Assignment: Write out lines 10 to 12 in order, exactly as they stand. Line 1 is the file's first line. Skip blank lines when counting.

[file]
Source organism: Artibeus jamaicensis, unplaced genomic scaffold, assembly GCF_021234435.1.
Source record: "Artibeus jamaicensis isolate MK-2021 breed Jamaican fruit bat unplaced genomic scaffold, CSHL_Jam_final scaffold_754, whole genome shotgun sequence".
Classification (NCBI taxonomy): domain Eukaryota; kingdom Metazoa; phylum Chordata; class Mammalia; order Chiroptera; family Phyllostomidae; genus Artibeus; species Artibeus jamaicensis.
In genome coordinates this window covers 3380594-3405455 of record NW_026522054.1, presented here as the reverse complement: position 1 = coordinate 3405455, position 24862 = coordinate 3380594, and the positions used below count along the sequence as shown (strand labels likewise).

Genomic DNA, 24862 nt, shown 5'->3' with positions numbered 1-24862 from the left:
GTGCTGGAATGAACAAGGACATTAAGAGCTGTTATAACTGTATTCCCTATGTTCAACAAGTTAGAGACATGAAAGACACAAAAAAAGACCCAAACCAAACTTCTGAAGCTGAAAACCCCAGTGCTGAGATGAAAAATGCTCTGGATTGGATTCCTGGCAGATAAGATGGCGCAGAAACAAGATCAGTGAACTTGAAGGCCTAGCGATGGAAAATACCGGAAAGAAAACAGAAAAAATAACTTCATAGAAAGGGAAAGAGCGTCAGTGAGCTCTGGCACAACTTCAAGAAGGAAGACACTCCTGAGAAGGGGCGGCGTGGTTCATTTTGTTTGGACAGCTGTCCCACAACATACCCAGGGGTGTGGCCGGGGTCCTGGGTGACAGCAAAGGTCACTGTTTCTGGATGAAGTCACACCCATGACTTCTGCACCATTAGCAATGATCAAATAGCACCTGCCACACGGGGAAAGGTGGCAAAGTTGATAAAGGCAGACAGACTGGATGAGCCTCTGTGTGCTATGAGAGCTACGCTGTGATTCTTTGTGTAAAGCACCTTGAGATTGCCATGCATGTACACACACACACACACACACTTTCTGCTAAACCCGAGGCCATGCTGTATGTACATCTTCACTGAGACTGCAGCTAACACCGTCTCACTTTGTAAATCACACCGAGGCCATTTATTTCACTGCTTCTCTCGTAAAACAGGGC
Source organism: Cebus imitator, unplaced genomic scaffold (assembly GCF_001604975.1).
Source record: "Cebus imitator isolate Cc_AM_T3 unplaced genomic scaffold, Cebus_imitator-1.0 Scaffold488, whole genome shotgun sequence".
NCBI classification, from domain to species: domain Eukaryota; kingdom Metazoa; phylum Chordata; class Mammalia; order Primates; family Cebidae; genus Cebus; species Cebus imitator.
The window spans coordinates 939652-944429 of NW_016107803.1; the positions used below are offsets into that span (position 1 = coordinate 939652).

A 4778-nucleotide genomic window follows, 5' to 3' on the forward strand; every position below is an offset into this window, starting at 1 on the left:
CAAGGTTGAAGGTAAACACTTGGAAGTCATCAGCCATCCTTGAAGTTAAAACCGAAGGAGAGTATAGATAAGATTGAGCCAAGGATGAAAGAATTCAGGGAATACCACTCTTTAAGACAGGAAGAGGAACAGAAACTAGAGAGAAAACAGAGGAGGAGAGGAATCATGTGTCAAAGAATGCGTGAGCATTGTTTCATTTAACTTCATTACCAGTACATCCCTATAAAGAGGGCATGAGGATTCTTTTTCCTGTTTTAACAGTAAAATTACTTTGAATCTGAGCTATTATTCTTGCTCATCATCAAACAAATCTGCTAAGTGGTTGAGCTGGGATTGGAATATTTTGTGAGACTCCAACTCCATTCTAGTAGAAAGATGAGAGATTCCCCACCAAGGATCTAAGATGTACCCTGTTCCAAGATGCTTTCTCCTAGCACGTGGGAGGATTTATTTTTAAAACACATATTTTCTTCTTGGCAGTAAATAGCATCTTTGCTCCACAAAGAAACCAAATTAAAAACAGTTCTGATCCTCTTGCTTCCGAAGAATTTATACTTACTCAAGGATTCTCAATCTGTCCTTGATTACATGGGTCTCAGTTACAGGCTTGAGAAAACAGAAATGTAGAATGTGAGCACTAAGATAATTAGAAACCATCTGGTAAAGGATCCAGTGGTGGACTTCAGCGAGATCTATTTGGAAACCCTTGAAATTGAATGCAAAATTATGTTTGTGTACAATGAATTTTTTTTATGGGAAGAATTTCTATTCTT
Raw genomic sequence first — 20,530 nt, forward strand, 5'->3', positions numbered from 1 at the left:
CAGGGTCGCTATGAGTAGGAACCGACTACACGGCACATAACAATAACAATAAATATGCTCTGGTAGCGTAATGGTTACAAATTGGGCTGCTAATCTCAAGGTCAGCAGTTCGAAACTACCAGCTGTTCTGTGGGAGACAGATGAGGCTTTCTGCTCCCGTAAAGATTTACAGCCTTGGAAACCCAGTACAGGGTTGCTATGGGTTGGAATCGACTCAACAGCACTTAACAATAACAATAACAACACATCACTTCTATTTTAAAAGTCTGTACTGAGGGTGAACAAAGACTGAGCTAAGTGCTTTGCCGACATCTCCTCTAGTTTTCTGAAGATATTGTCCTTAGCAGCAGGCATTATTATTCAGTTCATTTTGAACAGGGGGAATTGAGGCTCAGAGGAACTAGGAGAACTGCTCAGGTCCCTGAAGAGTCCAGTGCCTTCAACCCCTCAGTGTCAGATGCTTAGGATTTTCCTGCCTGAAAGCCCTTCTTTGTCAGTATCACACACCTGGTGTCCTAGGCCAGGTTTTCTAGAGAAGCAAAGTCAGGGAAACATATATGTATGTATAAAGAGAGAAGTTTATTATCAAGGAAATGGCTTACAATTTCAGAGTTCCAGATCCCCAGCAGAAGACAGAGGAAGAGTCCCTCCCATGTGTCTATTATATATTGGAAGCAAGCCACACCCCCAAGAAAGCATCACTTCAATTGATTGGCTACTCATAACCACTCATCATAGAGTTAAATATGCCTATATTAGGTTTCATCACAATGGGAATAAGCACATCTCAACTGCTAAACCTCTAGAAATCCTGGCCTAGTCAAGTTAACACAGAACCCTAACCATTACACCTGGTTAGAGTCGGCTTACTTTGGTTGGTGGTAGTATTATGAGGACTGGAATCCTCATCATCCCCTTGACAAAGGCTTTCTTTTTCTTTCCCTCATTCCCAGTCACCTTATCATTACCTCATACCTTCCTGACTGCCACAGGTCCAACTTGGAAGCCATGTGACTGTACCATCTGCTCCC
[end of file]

The window spans coordinates 939652-944429 of NW_016107803.1; the positions used below are offsets into that span (position 1 = coordinate 939652).

A 4778-nucleotide genomic window follows, 5' to 3' on the forward strand; every position below is an offset into this window, starting at 1 on the left:
CAAGGTTGAAGGTAAACACTTGGAAGTCATCAGCCATCCTTGAAGTTAAAACCGAAGGAGAGTATAGATAAGATTGAGCCAAGGATGAAAGAATTCAGGGAATACCACTCTTTAAGACAGGAAGAGGAACAGAAACTAGAGAGAAAACAGAGGAGGAGAGGAATCATGTGTCAAAGAATGCGTGAGCATTGTTTCATTTAACTTCATTACCAGTACATCCCTATAAAGAGGGCATGAGGATTCTTTTTCCTGTTTTAACAGTAAAATTACTTTGAATCTGAGCTATTATTCTTGCTCATCATCAAACAAATCTGCTAAGTGGTTGAGCTGGGATTGGAATATTTTGTGAGACTCCAACTCCATTCTAGTAGAAAGATGAGAGATTCCCCACCAAGGATCTAAGATGTACCCTGTTCCAAGATGCTTTCTCCTAGCACGTGGGAGGATTTATTTTTAAAACACATATTTTCTTCTTGGCAGTAAATAGCATCTTTGCTCCACAAAGAAACCAAATTAAAAACAGTTCTGATCCTCTTGCTTCCGAAGAATTTATACTTACTCAAGGATTCTCAATCTGTCCTTGATTACATGGGTCTCAGTTACAGGCTTGAGAAAACAGAAATGTAGAATGTGAGCACTAAGATAATTAGAAACCATCTGGTAAAGGATCCAGTGGTGGACTTCAGCGAGATCTATTTGGAAACCCTTGAAATTGAATGCAAAATTATGTTTGTGTACAATGAATTTTTTTTATGGGAAGAATTTCTATTCTT